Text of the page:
In the pipeline: Non-stimulant ADHD meds | Behavioral Healthcare Executive Skip to content Skip to navigation

In the pipeline: Non-stimulant ADHD meds

January 1, 2010
by William M. Glazer, MD
| Reprints
Stimulant side effects drive development of alternative medications

Attention-deficit hyperactivity disorder (ADHD) has sometimes devastating effects in the daily lives of the 25 million, or five percent of the U.S. population, who suffer from it. Children with ADHD are at greater risk than children without ADHD for substance abuse and delinquency. And, 65 percent of those diagnosed with childhood ADHD have symptoms as adults.

ADHD treatment requires a multi-modal approach: medication, behavior modification, lifestyle changes, and therapy. While stimulants such as methylphenidate and amphetamine are thought to be most effective in treating ADHD, concerns about sudden unexplained death, adverse psychiatric effects, addiction, and abnormal growth have driven the introduction of “non-stimulant” therapies.

Both stimulant and non-stimulant ADHD medications appear to reduce the neurotransmission of dopamine and norepinephrine. While Strattera (atomoxetine) was the first non-stimulant ADHD drug approved by the FDA, another was approved in September and more are in the pipeline. Non-stimulant medications are needed for ADHD patients who do not respond to stimulants, who are subject to insomnia, or who fail to adhere to medication schedules.

Non-stimulant options: Alpha 2 adrenergic agonists

The alpha 2 adrenergic agonists clonidine and guanfacine were developed 30 years ago to treat hypertension, but have been used off-label to treat Tourette's syndrome, developmental disorders, substance abuse, and ADHD. Animal studies of clonidine and guanfacine have led researchers to believe that they reduce arousal by reducing the activity of noradrenaline neurons in the locus ceruleus area of the brain.

Intuniv (guanfacine hydrochloride)

In September, Shire received approval for Intuniv (guanfacine hydrochloride), an oral, extended-release tablet containing the selective alpha-2A-adrenoceptor agonist guanfacine. Intuniv provides another non-stimulant alternative to amphetamines and methylphenidate that is not a controlled substance and does not have a known mechanism for abuse or dependence. The FDA's September ruling approved it for use in children and adolescents aged six to 17.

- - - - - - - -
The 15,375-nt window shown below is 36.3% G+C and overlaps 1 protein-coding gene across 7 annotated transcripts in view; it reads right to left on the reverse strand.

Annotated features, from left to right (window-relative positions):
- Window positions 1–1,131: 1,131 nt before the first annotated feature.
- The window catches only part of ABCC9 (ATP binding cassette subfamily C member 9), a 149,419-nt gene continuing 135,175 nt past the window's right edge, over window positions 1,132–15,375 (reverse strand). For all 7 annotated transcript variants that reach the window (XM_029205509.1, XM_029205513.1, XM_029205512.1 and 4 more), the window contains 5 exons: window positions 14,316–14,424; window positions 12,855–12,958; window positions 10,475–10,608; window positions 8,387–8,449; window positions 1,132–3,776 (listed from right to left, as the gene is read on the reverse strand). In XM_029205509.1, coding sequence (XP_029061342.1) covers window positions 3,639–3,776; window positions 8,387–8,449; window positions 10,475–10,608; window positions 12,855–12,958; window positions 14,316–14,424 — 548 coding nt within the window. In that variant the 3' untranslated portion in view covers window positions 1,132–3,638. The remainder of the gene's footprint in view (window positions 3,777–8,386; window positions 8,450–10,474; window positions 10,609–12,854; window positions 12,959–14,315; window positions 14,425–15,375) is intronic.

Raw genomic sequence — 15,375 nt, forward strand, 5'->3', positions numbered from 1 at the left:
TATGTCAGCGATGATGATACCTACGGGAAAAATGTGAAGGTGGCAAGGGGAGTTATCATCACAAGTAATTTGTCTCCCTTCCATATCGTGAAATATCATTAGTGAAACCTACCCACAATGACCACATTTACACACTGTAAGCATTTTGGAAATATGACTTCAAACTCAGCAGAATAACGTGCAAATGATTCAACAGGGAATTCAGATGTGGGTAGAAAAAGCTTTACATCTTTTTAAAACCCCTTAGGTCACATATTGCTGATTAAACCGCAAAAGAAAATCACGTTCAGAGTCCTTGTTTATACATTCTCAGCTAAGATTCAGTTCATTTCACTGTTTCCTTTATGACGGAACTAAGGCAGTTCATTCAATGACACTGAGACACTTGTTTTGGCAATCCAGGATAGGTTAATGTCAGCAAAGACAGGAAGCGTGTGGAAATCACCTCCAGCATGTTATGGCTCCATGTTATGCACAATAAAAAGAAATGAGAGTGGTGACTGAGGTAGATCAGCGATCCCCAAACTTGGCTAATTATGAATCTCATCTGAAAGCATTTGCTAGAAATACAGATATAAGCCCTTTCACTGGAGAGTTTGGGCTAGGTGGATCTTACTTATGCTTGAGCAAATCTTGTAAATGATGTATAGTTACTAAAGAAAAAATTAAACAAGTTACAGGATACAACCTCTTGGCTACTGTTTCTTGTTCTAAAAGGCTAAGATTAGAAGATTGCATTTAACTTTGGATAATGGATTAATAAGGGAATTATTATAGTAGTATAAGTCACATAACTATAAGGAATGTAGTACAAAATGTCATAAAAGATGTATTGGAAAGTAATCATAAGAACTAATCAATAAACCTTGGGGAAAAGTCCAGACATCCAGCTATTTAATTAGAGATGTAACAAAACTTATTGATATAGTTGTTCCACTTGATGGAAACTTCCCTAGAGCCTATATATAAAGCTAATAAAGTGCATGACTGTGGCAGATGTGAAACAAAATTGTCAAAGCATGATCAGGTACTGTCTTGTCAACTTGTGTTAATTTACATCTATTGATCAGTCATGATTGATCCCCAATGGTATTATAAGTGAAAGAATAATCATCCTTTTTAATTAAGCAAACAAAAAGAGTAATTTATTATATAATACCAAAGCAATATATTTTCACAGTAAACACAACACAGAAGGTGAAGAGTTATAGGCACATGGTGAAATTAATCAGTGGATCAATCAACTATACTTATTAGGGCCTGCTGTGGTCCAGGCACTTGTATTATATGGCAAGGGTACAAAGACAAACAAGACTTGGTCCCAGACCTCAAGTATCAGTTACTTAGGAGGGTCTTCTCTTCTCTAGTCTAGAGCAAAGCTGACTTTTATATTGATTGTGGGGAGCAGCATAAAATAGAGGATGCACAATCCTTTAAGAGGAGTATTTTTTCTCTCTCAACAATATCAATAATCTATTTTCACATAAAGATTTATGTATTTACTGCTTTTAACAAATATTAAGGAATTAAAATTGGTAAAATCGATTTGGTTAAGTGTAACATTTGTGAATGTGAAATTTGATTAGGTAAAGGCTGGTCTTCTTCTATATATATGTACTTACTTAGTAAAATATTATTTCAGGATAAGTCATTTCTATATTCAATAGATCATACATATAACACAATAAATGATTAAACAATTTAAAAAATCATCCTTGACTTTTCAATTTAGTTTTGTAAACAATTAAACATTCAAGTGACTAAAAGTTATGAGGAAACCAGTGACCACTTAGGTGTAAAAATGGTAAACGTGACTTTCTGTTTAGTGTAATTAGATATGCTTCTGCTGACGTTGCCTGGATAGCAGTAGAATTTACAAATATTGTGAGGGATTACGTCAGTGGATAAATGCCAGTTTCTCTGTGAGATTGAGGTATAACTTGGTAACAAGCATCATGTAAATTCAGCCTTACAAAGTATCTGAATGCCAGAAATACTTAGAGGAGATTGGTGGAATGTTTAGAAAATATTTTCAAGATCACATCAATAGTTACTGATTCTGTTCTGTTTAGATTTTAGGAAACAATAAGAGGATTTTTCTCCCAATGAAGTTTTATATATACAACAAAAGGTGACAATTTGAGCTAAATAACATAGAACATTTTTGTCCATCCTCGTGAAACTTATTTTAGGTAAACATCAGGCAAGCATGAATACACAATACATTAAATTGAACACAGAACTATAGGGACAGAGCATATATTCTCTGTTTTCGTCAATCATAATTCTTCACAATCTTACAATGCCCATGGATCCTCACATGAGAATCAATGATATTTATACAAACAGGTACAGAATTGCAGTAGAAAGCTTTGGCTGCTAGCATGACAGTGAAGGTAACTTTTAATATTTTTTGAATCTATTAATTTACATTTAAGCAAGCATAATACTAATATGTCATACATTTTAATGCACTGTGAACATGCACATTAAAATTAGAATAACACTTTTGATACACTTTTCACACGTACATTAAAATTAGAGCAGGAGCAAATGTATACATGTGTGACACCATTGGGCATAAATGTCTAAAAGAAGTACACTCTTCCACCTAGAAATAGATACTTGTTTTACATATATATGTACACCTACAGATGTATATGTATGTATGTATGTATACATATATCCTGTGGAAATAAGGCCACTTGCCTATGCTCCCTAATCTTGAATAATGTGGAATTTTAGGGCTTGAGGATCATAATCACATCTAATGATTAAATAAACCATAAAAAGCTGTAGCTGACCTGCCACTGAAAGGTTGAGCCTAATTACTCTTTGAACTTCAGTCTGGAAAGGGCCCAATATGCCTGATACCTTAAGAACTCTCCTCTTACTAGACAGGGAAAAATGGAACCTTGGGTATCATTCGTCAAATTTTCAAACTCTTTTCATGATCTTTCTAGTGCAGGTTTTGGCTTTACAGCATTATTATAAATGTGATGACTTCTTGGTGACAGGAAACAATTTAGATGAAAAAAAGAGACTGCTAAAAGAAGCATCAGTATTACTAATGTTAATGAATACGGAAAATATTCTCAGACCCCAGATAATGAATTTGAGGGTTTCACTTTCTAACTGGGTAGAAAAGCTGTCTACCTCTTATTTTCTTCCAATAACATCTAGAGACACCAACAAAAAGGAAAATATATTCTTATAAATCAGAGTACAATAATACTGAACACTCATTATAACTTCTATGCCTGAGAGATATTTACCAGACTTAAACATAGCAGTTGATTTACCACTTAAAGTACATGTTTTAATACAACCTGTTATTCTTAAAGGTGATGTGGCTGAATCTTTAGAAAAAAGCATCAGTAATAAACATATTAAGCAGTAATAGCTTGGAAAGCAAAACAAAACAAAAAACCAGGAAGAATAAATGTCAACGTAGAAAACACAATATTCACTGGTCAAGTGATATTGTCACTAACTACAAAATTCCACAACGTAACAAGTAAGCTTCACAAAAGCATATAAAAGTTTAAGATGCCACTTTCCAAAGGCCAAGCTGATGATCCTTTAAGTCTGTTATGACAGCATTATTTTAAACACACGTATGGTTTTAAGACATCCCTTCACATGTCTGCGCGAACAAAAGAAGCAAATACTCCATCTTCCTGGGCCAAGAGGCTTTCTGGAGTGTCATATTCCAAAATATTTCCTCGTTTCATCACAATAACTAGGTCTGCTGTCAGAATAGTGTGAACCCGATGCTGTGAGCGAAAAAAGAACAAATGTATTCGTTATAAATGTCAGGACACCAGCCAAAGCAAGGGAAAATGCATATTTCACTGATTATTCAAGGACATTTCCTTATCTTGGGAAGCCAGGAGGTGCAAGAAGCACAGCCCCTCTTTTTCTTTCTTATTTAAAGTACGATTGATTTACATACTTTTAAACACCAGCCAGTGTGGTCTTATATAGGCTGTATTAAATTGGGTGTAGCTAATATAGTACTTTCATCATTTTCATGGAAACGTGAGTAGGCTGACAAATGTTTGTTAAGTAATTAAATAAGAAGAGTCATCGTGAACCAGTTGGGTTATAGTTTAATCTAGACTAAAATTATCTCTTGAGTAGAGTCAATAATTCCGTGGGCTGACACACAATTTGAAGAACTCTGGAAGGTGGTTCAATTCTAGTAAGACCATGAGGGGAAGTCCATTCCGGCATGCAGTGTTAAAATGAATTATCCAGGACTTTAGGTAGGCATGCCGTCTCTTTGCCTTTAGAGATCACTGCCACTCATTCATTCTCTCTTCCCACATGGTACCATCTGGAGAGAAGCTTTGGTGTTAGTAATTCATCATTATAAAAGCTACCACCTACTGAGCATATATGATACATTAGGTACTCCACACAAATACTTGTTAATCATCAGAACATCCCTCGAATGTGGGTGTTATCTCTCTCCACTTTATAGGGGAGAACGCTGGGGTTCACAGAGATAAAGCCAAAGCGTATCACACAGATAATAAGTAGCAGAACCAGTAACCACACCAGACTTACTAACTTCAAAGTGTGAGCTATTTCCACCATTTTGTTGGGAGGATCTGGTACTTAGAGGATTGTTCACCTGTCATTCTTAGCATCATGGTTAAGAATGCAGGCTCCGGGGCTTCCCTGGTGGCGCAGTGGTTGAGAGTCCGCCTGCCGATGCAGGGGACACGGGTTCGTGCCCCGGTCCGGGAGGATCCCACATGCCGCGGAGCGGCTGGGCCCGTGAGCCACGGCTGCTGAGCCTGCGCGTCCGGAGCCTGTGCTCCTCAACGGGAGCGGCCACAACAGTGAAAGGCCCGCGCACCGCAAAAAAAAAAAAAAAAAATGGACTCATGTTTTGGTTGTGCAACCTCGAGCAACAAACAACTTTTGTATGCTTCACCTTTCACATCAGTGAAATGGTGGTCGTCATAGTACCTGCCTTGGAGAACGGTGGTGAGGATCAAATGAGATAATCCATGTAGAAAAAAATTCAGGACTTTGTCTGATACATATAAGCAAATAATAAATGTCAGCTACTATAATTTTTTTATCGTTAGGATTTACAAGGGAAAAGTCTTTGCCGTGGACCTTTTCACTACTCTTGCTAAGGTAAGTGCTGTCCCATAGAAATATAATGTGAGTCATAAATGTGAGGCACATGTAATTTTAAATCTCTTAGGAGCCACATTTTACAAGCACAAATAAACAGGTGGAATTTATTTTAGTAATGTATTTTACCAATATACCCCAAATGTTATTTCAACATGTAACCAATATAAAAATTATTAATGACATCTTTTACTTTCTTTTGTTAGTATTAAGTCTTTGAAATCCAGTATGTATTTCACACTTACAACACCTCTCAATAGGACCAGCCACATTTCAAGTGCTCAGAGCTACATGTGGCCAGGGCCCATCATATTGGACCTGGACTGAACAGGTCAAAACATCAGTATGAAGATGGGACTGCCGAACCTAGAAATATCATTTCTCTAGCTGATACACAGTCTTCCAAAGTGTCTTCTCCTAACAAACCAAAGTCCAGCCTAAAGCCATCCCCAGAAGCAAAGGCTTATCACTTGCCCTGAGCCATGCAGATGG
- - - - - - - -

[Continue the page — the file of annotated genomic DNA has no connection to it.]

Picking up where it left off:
Guanfacine is already available in a short-acting formulation (Tenex) for the treatment of hypertension and has been used off-label for ADHD treatment. However, Intuniv differs from Tenex because its extended-release formulation makes adherence much easier.

Lee Cohen, MD, Assistant Professor of Clinical Psychiatry at Columbia University College of Physicians and Surgeons, sees Intuniv as “a drug for individuals who fail a stimulant, as an add-on to stimulants, or as a ‘go to’ drug if tics are a concern.” Dr. Cohen, who acts as a consultant to Shire and other companies, thinks that Intuniv will work well for those patients who present with “aggression or hyperactivity.”

Theresa Cerulli, MD, a clinical instructor at Harvard University School of Medicine and a consultant to Shire, observes that “the data for Intuniv is positive not only for behavioral problems but also for cognitive problems. Clinicians will need to attend to this benefit because they often niche guanfacine as simply a behavioral agent.” Dr. Cerulli noted that the “higher doses … might [be found] comparable in efficacy to the stimulants.”

Lawrence Scahill, MSN, PhD, Professor of Nursing & Child Psychiatry at Yale University School of Nursing and Child Study Center and a pharmaceutical consultant, voiced concern about the relatively brief (six-week) duration of Intuniv studies. While he agrees with Dr. Cerulli's observation of a possible dose-response effect, he is concerned about the side effect signal that emerged when the higher doses were prescribed. “In the Shire study,” he explained, “they raised the dose of Intuniv over three to four weeks and then only observed the subjects for two weeks.” In his clinical and research experience, Dr. Scahill says, he has found that “sedation and sleep disturbance are factors unless doses of guanfacine are carefully titrated upward.” Intuniv's dosing is based on the child's weight.

While it is unclear how any medication works to treat ADHD, Intuniv's mechanism of action differs from the stimulants as well as from Strattera. No comparative studies are yet available to differentiate the clinical effectiveness of these compounds. Studies of effectiveness in patients with comorbid depression, anxiety, or substance abuse are also needed.

Clonicel (clonidine hydorchloride)

The next addition to the ADHD treatment regime could well be Clonicel (clonidine), a long-acting version of clonidine hydrochloride. According to Addrenex Pharmaceuticals, Clonicel is in Phase III clinical trials and, reportedly, has benefit in treating ADHD symptoms, especially when combined with a stimulant medication like Ritalin (methylphenidate).

Dr. Scahill says, “Preclinical data suggest that clonidine and guanfacine may differ in their affinity for alpha-2 receptors in the prefrontal cortex, which may have yet-to-be-defined relevance to clinical outcomes.” Individual variability in patient response to these two medications would be expected. Both are associated with sedation, fatigue, and somnolence. Reductions in heart rate and blood pressure also occur, but have rarely led to discontinuation of treatment across studies.

Dr. Cerulli has not had experience with Clonicel, but has prescribed clonidine off-label as an adjunctive medication for ADHD. She also uses it for sleep in patients who exhibit hyperactivity, impulsivity, or for comorbid ADHD with tic disorders. “I'm interested to see data on monotherapy with Clonicel,” she says.